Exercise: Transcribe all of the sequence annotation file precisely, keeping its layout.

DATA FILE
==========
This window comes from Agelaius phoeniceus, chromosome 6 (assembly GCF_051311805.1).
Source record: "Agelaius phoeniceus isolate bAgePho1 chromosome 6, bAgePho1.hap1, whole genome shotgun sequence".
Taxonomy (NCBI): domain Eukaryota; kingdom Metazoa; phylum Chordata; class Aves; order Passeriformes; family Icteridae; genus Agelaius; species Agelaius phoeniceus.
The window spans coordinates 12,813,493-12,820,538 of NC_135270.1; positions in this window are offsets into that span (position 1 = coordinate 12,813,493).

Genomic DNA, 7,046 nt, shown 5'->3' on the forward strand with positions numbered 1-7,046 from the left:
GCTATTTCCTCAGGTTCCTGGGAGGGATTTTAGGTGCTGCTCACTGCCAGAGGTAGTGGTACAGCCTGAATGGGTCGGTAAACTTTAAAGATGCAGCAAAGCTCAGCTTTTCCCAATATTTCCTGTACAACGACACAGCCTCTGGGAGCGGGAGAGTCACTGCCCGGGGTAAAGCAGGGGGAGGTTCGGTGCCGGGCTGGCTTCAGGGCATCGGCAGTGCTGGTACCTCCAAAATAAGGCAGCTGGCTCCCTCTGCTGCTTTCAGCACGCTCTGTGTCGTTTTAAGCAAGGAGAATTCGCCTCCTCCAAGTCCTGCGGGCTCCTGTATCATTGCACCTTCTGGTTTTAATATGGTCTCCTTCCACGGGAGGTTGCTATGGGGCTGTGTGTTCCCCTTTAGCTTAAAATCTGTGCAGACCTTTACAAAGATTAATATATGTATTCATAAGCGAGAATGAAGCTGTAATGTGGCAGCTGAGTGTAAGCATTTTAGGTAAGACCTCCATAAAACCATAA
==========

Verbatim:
This window comes from Agelaius phoeniceus, chromosome 6 (assembly GCF_051311805.1).
Source record: "Agelaius phoeniceus isolate bAgePho1 chromosome 6, bAgePho1.hap1, whole genome shotgun sequence".
Taxonomy (NCBI): domain Eukaryota; kingdom Metazoa; phylum Chordata; class Aves; order Passeriformes; family Icteridae; genus Agelaius; species Agelaius phoeniceus.
The window spans coordinates 12,813,493-12,820,538 of NC_135270.1; positions in this window are offsets into that span (position 1 = coordinate 12,813,493).

Genomic DNA, 7,046 nt, shown 5'->3' on the forward strand with positions numbered 1-7,046 from the left:
GCTATTTCCTCAGGTTCCTGGGAGGGATTTTAGGTGCTGCTCACTGCCAGAGGTAGTGGTACAGCCTGAATGGGTCGGTAAACTTTAAAGATGCAGCAAAGCTCAGCTTTTCCCAATATTTCCTGTACAACGACACAGCCTCTGGGAGCGGGAGAGTCACTGCCCGGGGTAAAGCAGGGGGAGGTTCGGTGCCGGGCTGGCTTCAGGGCATCGGCAGTGCTGGTACCTCCAAAATAAGGCAGCTGGCTCCCTCTGCTGCTTTCAGCACGCTCTGTGTCGTTTTAAGCAAGGAGAATTCGCCTCCTCCAAGTCCTGCGGGCTCCTGTATCATTGCACCTTCTGGTTTTAATATGGTCTCCTTCCACGGGAGGTTGCTATGGGGCTGTGTGTTCCCCTTTAGCTTAAAATCTGTGCAGACCTTTACAAAGATTAATATATGTATTCATAAGCGAGAATGAAGCTGTAATGTGGCAGCTGAGTGTAAGCATTTTAGGTAAGACCTCCATAAAACCATAA